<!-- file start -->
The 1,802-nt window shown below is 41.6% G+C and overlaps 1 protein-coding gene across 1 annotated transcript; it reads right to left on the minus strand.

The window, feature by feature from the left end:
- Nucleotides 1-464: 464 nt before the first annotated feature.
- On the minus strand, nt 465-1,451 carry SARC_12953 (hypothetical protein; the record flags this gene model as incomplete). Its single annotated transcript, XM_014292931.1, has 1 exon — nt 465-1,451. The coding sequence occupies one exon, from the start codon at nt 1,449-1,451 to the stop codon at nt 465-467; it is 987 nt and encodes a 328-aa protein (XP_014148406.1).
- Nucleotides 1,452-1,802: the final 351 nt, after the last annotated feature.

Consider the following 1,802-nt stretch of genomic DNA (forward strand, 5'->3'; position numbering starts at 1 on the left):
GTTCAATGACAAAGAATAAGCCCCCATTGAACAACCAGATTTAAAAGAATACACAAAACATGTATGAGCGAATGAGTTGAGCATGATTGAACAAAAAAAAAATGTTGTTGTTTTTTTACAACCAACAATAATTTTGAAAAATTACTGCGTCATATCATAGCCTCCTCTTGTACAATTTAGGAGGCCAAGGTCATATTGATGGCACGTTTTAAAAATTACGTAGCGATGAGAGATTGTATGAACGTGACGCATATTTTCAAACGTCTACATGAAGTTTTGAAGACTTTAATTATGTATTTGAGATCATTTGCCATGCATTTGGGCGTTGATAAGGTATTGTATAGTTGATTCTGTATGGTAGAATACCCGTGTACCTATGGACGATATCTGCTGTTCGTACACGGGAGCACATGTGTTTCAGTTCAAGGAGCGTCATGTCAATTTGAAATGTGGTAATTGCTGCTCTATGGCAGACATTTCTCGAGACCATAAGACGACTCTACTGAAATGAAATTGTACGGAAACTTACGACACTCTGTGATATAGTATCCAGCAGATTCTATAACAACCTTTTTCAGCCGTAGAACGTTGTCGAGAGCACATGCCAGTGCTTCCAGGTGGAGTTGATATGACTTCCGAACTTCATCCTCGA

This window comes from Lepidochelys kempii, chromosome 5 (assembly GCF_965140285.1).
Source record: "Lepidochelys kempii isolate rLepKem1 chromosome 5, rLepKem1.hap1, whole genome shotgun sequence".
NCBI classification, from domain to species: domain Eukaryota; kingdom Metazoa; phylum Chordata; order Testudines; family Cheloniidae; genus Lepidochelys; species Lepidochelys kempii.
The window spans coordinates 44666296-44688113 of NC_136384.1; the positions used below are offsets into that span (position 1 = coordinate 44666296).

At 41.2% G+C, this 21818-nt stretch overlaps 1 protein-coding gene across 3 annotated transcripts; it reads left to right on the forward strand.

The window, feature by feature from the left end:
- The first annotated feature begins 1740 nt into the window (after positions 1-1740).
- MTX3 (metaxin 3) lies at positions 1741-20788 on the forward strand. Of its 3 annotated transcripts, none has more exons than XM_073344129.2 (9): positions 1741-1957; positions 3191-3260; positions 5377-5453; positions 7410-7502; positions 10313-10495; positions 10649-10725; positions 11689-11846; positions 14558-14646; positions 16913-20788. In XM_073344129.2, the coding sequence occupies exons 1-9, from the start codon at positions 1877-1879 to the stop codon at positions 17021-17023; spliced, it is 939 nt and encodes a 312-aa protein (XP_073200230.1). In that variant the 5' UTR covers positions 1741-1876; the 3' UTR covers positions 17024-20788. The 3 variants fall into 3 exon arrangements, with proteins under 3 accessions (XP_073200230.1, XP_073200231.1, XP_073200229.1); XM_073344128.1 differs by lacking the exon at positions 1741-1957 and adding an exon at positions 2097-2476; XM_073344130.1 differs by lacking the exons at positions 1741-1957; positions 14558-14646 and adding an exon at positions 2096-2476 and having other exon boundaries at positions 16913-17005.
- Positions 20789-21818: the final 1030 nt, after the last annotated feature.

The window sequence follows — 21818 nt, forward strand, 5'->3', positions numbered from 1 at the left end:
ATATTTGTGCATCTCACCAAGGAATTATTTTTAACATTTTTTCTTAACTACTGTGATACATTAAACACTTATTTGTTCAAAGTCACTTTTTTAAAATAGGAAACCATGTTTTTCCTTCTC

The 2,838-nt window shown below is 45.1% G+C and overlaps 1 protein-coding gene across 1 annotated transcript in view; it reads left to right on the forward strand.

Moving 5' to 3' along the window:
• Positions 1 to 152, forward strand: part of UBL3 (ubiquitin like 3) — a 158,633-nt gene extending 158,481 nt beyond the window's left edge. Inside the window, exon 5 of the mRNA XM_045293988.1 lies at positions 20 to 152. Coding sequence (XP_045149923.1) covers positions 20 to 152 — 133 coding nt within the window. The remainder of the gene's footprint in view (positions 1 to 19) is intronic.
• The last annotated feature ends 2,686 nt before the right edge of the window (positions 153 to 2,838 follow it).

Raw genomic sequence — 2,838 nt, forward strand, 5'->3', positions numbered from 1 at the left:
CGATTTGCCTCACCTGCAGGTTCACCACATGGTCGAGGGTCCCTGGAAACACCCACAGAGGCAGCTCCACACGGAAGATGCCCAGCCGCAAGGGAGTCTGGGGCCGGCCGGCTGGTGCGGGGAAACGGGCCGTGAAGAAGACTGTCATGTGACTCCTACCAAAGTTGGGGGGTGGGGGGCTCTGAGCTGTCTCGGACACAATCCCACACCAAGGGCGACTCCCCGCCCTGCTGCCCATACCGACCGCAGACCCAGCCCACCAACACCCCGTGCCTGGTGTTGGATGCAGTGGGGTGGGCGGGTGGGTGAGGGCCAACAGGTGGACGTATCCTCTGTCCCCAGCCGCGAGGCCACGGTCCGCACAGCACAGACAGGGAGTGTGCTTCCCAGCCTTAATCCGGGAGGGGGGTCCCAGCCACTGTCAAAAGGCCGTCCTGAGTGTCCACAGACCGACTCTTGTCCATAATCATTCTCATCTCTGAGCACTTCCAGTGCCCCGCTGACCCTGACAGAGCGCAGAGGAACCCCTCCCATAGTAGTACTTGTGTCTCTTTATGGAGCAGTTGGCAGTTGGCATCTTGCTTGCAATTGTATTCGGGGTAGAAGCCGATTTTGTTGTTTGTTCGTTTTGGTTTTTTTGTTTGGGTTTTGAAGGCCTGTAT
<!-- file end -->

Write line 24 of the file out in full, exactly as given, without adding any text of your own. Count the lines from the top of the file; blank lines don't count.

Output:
CGATTTGCCTCACCTGCAGGTTCACCACATGGTCGAGGGTCCCTGGAAACACCCACAGAGGCAGCTCCACACGGAAGATGCCCAGCCGCAAGGGAGTCTGGGGCCGGCCGGCTGGTGCGGGGAAACGGGCCGTGAAGAAGACTGTCATGTGACTCCTACCAAAGTTGGGGGGTGGGGGGCTCTGAGCTGTCTCGGACACAATCCCACACCAAGGGCGACTCCCCGCCCTGCTGCCCATACCGACCGCAGACCCAGCCCACCAACACCCCGTGCCTGGTGTTGGATGCAGTGGGGTGGGCGGGTGGGTGAGGGCCAACAGGTGGACGTATCCTCTGTCCCCAGCCGCGAGGCCACGGTCCGCACAGCACAGACAGGGAGTGTGCTTCCCAGCCTTAATCCGGGAGGGGGGTCCCAGCCACTGTCAAAAGGCCGTCCTGAGTGTCCACAGACCGACTCTTGTCCATAATCATTCTCATCTCTGAGCACTTCCAGTGCCCCGCTGACCCTGACAGAGCGCAGAGGAACCCCTCCCATAGTAGTACTTGTGTCTCTTTATGGAGCAGTTGGCAGTTGGCATCTTGCTTGCAATTGTATTCGGGGTAGAAGCCGATTTTGTTGTTTGTTCGTTTTGGTTTTTTTGTTTGGGTTTTGAAGGCCTGTAT